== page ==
Frank Hornby | 13 October 2008


Stiglitz always has something worthwhile to say, and this article is really well written by Ms Lay. A really enjoyable read.
Brucifer | 13 October 2008


For the World markets to work efficiently, we need the following:

1. Build a Superstructure to oversee all Central Banks … IMF may or may not be mandated to play that role, but the recent events prove the need for one, an effective one that is,

2. Implement a uniform Banking regulation around the world and impose a set of well-defined supervisory practices by the Central Banks in each country, with random and unannounced audits by the “Regulators”,

3. Break the size of the Banks down to an appropriate mass and limit their area of activity to make sure none of them will cause systemic risks upon failure,

4. Impose strict standards for asset backed lending (Banks MUST NOT be allowed to take Market Risk under any circumstances) and impose stricter rules for securitisation,

5. Regulate the Credit Rating Agencies,

6. Create firewalls between those holding companies that have Banking, Insurance and Trading activities and make sure that all three business units are run as stand alone profit centers, well capitalized separately and there is no cross collaterisation….

7. Force the Banks to mark to market their assets NOW, and be ready to inject public/private cash to maintain their vital ratios and liquidity… I am convinced that there is enough private capital to recapitalize the Banks, but no one trusts their Balance Sheets,

8. Tighten inter-banking lending regulations and police them around the clock. There should be a mechanism that will force everyone to come on side by midnight Saturday each weekend, before the Asian Markets Open next day,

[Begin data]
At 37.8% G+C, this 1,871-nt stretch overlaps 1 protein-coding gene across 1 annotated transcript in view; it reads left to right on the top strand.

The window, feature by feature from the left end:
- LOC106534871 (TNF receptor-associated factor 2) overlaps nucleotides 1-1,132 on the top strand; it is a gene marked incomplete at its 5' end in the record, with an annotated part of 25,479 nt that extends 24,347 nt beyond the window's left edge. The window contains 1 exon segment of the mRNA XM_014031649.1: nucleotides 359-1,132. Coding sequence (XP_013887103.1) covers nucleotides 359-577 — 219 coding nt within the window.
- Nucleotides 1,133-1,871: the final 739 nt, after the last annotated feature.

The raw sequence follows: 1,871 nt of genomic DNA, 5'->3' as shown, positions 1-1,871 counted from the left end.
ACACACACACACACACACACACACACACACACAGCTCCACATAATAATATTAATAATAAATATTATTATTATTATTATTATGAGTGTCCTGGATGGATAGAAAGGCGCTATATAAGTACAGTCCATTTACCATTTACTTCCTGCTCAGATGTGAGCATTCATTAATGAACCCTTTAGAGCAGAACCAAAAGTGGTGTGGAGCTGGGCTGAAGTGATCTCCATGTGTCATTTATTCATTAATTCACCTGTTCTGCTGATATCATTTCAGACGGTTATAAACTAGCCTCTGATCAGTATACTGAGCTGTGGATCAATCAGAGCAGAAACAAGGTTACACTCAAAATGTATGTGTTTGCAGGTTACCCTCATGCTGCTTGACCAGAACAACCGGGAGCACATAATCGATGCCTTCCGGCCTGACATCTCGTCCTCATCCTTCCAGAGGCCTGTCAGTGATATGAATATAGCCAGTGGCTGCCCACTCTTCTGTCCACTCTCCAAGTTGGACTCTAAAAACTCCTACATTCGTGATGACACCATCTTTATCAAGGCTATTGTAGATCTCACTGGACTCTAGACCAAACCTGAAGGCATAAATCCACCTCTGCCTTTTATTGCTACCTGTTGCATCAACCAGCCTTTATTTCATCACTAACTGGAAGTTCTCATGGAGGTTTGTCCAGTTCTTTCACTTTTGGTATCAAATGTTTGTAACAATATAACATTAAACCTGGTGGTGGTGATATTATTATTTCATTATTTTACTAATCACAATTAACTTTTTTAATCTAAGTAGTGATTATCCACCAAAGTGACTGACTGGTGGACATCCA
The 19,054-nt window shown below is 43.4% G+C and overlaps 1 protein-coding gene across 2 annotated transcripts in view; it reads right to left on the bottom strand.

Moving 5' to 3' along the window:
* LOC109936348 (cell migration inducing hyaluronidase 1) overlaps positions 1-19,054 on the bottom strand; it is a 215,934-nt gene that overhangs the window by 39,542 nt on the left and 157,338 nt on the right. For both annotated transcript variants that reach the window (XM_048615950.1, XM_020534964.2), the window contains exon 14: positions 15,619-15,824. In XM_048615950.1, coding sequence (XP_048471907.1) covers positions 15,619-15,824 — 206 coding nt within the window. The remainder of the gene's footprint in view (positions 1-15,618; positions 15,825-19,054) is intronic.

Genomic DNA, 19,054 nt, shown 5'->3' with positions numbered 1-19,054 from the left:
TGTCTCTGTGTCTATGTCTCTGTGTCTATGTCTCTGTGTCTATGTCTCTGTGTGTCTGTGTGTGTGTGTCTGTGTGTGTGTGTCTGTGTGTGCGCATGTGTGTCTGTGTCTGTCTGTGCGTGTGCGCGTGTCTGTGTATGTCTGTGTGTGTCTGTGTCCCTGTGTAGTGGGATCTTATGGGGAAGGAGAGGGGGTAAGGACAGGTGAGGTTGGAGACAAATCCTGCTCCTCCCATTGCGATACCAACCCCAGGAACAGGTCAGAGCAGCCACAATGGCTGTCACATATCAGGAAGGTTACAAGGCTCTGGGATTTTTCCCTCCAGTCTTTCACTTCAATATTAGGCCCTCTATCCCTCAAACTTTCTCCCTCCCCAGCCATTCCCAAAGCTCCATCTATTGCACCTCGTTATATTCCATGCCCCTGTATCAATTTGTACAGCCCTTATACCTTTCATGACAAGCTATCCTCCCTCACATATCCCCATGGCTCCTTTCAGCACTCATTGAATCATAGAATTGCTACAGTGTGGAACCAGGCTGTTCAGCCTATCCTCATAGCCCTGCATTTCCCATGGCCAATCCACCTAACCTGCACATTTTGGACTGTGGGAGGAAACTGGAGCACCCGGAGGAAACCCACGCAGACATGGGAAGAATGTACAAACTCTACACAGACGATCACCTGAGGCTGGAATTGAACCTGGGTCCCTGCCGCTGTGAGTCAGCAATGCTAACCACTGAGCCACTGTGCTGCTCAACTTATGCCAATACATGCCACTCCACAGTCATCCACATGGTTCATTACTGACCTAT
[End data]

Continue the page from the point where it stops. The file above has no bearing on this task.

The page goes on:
9. Regulate the Derivatives Markets, Hedge Funds or any player that sits outside the current regulated framework and tighten up the regulations on the stock exchanges with universal/global standards and practices,

10. The governments MUST act decisively to clean up this mess at once as the piecemeal approach has proven to be fatal.

At the end of the day, to create a functional and stable global financial system, we need absolute transparency absolutely, uniform standards for best banking practices (fairness), strict supervisory/enforcement regimes across all their activities; and uniform definition, interpretation, treatment and pricing for each category of risk in order to regain the trust and the confidence of the investors, depositors, lenders, borrowers and all other market participants.
Lewis Louthean | 13 October 2008


Browyn, As an Australian of Scots-Irish descent I always retain the image, as brought to my mind in the writings of the time, of the Scots Banker who promoted the Darien Scheme of the early 18th century. It collapsed, so he went to France and sold an idea to recoup money lost on the many French wars of the time. Problem was , it collapsed. I think his name was Laws. His was pilloried by the essayists of the time in Scotland.
Modern times, "Dad, What is an economist? A loyal band of mathematical genii. Skilled at management of controlling resources and their use! When the economy goes down the gurgle they resolutely band together to disagree as to what the solution should be!"
I apologies to The National Times of years ago, and to its distinguished editor for borrowing the punch line of a cartoon published therein. I still retain a copy in my archives. But then I am an Australian who grew up in the 1930's
John W McQualter | 13 October 2008


A terrific essay, which reminded me of my Presbyterian grandfather, a Minister, who explained to me that gambling was sinful because it fed and exploited greed, and cited as an example the manipulation of the stock market rather than the country pleasures of attending and participating in the local races. Economics is, or used to be, the art (not just a science) of predicting human behaviour. The marketplace needs agreed norms of conduct and accepted human values. Not much place in the old one for acting justly, valuing compassion, and walking humbly with our God. Thank you to Bronwyn, from another lawyer with a call.
Moira Rayner | 13 October 2008


Thank you.
clinton | 14 October 2008


Thanks for that, Bronwyn. Was it Stiglitz’s valuation of the full cost of the Iraq war to the US economy that won the Economics Nobel?